Despite there being risks associated with electronic patient records, there are clinical benefits and therefore benefits to the health of the nation. From the health profession's point of view, one person said that, when working as a night manager, he used to hate going to the basement to the medical records store. He had to use a torch and fish amongst the spiders.

It is not possible to reach the end benefit until you know its cost, highlighted another participant. When choosing what to buy, you look at the cost, the benefit, the likelihood of something going wrong, and what discount applies. Once you know the cost and benefit, you know how to assess the risk spectrum.

Participants agreed that data needs to be shared by people working in healthcare, as it is currently so fragmented. Transfer needs to be possible without too many restrictions. Plus, the more that the risk of losing data is talked up, the more people worry.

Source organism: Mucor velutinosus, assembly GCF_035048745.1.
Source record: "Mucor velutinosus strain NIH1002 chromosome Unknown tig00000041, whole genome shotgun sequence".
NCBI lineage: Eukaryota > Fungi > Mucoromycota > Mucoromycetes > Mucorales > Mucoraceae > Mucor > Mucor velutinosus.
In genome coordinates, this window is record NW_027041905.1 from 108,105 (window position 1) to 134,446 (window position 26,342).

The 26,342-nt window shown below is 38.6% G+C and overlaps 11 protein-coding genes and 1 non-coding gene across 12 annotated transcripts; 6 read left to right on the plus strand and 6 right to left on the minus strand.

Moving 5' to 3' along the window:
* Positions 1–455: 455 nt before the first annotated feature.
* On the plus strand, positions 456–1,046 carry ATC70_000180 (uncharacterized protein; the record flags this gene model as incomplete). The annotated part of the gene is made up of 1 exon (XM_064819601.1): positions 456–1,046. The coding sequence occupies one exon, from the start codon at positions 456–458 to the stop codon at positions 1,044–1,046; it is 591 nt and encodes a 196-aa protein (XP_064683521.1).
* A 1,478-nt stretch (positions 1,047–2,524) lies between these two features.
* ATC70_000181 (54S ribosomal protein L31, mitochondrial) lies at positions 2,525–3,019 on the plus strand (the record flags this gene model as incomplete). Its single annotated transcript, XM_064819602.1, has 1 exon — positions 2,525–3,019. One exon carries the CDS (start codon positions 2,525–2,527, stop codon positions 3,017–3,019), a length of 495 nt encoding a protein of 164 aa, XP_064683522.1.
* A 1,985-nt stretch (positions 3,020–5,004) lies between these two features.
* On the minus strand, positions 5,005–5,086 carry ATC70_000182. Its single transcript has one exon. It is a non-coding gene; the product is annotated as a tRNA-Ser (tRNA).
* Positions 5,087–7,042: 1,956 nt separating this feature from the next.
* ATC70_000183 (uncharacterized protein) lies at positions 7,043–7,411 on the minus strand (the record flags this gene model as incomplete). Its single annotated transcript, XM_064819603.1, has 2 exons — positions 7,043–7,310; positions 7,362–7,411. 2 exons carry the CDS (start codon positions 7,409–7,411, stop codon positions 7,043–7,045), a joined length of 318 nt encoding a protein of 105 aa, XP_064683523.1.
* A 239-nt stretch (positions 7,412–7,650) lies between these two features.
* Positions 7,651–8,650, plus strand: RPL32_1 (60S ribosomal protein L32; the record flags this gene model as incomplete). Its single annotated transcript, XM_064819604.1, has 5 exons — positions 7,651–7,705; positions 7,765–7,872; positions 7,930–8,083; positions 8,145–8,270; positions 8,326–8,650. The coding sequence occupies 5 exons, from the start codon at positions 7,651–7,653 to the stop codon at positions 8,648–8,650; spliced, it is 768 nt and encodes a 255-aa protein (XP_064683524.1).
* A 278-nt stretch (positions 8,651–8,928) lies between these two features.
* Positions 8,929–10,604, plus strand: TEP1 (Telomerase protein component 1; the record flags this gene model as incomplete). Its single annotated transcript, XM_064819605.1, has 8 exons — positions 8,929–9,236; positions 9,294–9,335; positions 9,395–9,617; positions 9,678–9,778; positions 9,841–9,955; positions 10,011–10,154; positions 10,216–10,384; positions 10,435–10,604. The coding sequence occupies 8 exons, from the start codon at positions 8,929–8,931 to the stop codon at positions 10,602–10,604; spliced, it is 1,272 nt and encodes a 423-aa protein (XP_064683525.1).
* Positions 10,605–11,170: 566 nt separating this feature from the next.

No one knew of any empirical work that has looked at the balance of risk versus benefit. The underlying problem is that the government seeks a black and white answer, which it simply not possible. Our brains are not designed to cope with uncertainty, and we are not prepared to accept some data will be lost. The public expects perfection. In reality, all that can be done is to work out the risk and hedge against it.

At the same time, people working in healthcare are already under extreme pressure and will struggle to take on any extra loads or restrictions associated with security. The problems cannot simply be solved with a new computer system.

'There is no "quick fix" for data security,' said Edward. 'It involves the continual re-balancing of the risk of loss against the benefits of availability. And current hospital data systems are only just beginning to provide data in a really flexible, user-friendly form.'

September 2008